Whilst it is important for your message to reach out, the seal of approval is when people want to stick around.
The only way for people to stay with you is for them to see a quality of work that you can keep the momentum with.
The only way for people to read/watch/listen is when you say/do something that others don’t.
This article can be broken down into two trains of thought that link together.
1) Amplifying content does not matter when you have nothing interesting to say
2) Retention won’t happen when you are obsessed with squeezing people down a funnel to sell to them
Samemy Same Same
Avoiding/cutting/breaking through noise is not the problem, being the same as everyone else is where the real issue lies.
If you have a voice that matters to others, then you can take a side step away from the ‘noisy world’ mantra.
This is something that Kevin Kelly shaped in 2008 and is still true today with his 1,000 True Fans principal. Kelly explains that where we can create (with a defined voice), it allows us to interact with people directly. In the past there was an intermediary or someone blocking the way ie. a publisher to get to an author, now we can have contact on a continuous basis to connect directly with an audience.
The numbers you need are relatively small. These are true fans that will purchase anything you produce. Kevin Kelly mentions 1,000 people to make a living. He states that it is not for everybody as there is a lot of work in servicing and connecting, without the help from outside.
What About You?
You need people where a message connects with them and aligns with what you do.
You could spend a huge amount of time honing on a message that is the same as everyone else. No amount of amplification is going to help you, when you sound and look exactly the same. Whether it is taking a theme that already exists and adding a new layer, or modifying an approach but putting your own slant to it, this is how people start to take notice.
The value that you provide is triggered when someone else notices something that you communicate that compliments his or her belief system. It is something that they haven’t seen elsewhere, as opposed to a digital marketing company sharing an infographic that social media can help a business.
Once you have something to say that others can connect with is when you have the ability to move someone from a stranger to a subscriber. However, someone is going to turn their back when they realize that all you are doing is squeezing them down a funnel where the awareness – consideration – decision – purchase – advocacy, type approach is looking like putting on a pair of Speedos when you’ve spent the month on burgers.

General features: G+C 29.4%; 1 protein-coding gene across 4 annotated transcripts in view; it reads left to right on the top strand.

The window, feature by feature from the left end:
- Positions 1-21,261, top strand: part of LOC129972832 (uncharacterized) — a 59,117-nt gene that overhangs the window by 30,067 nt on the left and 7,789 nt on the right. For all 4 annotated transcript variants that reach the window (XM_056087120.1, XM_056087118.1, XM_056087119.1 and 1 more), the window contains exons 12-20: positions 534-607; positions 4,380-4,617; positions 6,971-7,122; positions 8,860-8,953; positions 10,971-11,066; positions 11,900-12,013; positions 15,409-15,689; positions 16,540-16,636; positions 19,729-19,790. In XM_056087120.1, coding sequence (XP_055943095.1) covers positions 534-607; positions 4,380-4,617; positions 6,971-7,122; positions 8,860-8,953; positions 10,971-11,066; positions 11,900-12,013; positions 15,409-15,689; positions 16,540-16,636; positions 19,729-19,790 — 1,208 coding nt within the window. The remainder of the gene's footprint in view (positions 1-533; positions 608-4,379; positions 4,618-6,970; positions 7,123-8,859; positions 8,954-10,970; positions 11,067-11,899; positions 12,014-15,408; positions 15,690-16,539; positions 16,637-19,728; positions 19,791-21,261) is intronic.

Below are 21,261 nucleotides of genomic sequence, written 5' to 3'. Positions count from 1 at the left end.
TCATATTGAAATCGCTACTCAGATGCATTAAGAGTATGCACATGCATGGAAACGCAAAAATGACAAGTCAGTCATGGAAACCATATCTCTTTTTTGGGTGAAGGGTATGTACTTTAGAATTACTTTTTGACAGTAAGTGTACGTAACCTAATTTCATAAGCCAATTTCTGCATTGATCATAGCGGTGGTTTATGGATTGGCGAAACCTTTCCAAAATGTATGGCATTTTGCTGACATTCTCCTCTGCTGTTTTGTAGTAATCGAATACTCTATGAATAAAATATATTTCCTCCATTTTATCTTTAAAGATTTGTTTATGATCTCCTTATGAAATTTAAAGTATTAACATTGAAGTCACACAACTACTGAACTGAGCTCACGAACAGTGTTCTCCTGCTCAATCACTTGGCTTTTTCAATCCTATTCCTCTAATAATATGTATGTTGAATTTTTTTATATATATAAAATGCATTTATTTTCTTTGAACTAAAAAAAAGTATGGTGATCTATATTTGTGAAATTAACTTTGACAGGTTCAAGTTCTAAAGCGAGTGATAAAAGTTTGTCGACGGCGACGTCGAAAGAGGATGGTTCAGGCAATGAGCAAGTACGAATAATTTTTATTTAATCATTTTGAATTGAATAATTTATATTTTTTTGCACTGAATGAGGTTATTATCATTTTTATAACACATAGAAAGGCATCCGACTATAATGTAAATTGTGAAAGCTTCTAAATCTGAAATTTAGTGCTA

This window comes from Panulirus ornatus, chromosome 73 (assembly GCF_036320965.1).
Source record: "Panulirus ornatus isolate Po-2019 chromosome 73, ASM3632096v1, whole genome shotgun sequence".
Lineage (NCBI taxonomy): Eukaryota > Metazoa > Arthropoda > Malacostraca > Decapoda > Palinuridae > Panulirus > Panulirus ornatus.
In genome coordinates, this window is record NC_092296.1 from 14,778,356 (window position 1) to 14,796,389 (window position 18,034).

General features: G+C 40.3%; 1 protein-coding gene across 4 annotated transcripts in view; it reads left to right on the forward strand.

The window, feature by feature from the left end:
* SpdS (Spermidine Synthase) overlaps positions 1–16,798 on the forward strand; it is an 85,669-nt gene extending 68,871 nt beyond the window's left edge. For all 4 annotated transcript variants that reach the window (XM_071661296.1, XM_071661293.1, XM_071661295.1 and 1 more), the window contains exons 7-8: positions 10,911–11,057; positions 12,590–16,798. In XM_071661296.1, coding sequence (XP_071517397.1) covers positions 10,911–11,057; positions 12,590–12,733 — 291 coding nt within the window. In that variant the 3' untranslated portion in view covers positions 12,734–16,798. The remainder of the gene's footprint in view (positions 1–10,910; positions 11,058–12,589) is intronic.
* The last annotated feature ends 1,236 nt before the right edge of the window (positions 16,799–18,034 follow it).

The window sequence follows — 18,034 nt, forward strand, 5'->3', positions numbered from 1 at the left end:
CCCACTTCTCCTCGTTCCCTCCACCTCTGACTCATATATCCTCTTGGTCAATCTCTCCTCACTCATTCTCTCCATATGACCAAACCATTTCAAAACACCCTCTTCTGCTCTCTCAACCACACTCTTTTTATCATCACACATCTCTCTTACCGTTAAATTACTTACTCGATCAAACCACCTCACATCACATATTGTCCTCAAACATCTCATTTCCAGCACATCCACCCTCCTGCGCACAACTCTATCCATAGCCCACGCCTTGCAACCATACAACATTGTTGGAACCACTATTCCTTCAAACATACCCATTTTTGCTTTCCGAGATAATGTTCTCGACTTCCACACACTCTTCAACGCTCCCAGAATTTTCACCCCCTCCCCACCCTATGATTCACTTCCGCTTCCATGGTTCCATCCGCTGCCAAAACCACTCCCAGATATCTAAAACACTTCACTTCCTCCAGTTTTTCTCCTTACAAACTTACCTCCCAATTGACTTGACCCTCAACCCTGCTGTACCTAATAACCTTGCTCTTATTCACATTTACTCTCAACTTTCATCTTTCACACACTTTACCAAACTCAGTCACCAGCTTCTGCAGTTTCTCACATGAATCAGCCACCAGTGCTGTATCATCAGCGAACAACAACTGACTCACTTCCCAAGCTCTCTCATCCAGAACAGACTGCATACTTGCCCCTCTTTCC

If you have a clear voice that is different from the rest, you will never maintain a subscribed audience if all you are doing is looking at everyone as an immediate £ sign once someone has provided their email. No one was every inspired to create commodity work ie. how to make 100 extra subscribers per day, through to how to grow a huge audience on Twitter.
Everything here represents the objective of volume, rather than connection as a means for growth.
Whilst we are all here to sell products and services, we are not here to sell to people whose feet aren’t comfortably under the table yet but have given permission for us to build a dialogue and share. How many times have you connected with someone on a social channel only to find an automated or direct message that was intended to sell as soon as you accepted (or even worse, like them on Facebook)?
Retention Is Where Success Lies
When you focus you can find a message that resonates. This becomes scalable.
From a personal perspective, my blog was once generic business articles that had a vague connection to marketing, over the years have become a heavier focus on companies taking ownership with an owned media/content marketing approach.
In order to keep people, you need to have something that doesn’t fit in the same box as everyone else and then have the ability to connect.
Where people become captivated by reach, my fixation is retention.
Let me explain.
You will never develop a level of trust when you shove someone through a sales funnel/pipeline. Whilst I acknowledge that my job as a marketer is intended to help hasten the connection/interaction journey, there has to be the onus on being the solution that someone wants.
I used to believe that retention was about having someone waiting on your every moment of pressing the publish or send button. This idea of thinking that the world of fandom (or I think we call it advocacy in the B2B world, that then just became crazy fans) is just not true.